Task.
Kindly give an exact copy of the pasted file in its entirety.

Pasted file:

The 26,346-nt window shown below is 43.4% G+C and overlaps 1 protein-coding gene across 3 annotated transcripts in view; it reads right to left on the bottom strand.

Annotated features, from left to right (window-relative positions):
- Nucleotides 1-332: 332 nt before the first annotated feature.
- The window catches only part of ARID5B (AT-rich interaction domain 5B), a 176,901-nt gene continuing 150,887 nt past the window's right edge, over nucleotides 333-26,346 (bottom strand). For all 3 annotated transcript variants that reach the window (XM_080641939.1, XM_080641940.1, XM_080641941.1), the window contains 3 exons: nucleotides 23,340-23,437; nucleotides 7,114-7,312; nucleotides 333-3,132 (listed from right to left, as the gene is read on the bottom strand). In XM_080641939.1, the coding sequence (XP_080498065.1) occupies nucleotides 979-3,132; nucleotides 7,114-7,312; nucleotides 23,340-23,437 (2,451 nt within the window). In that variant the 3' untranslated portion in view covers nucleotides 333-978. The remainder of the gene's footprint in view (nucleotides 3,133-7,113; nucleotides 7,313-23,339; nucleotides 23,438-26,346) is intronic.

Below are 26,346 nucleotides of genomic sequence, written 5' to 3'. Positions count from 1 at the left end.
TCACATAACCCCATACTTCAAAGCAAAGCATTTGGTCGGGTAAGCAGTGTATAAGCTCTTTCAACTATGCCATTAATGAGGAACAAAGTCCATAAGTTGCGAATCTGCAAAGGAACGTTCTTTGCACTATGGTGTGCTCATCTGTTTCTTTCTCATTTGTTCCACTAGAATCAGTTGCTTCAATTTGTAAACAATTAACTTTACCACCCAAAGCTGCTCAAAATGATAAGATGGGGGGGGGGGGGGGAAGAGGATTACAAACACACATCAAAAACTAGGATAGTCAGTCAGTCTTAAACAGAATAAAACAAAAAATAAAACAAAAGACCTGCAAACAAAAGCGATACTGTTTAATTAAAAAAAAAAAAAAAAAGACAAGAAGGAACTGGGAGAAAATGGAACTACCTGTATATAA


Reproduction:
The 26,346-nt window shown below is 43.4% G+C and overlaps 1 protein-coding gene across 3 annotated transcripts in view; it reads right to left on the bottom strand.

Annotated features, from left to right (window-relative positions):
- Nucleotides 1-332: 332 nt before the first annotated feature.
- The window catches only part of ARID5B (AT-rich interaction domain 5B), a 176,901-nt gene continuing 150,887 nt past the window's right edge, over nucleotides 333-26,346 (bottom strand). For all 3 annotated transcript variants that reach the window (XM_080641939.1, XM_080641940.1, XM_080641941.1), the window contains 3 exons: nucleotides 23,340-23,437; nucleotides 7,114-7,312; nucleotides 333-3,132 (listed from right to left, as the gene is read on the bottom strand). In XM_080641939.1, the coding sequence (XP_080498065.1) occupies nucleotides 979-3,132; nucleotides 7,114-7,312; nucleotides 23,340-23,437 (2,451 nt within the window). In that variant the 3' untranslated portion in view covers nucleotides 333-978. The remainder of the gene's footprint in view (nucleotides 3,133-7,113; nucleotides 7,313-23,339; nucleotides 23,438-26,346) is intronic.

Below are 26,346 nucleotides of genomic sequence, written 5' to 3'. Positions count from 1 at the left end.
TCACATAACCCCATACTTCAAAGCAAAGCATTTGGTCGGGTAAGCAGTGTATAAGCTCTTTCAACTATGCCATTAATGAGGAACAAAGTCCATAAGTTGCGAATCTGCAAAGGAACGTTCTTTGCACTATGGTGTGCTCATCTGTTTCTTTCTCATTTGTTCCACTAGAATCAGTTGCTTCAATTTGTAAACAATTAACTTTACCACCCAAAGCTGCTCAAAATGATAAGATGGGGGGGGGGGGGGGAAGAGGATTACAAACACACATCAAAAACTAGGATAGTCAGTCAGTCTTAAACAGAATAAAACAAAAAATAAAACAAAAGACCTGCAAACAAAAGCGATACTGTTTAATTAAAAAAAAAAAAAAAAAGACAAGAAGGAACTGGGAGAAAATGGAACTACCTGTATATAA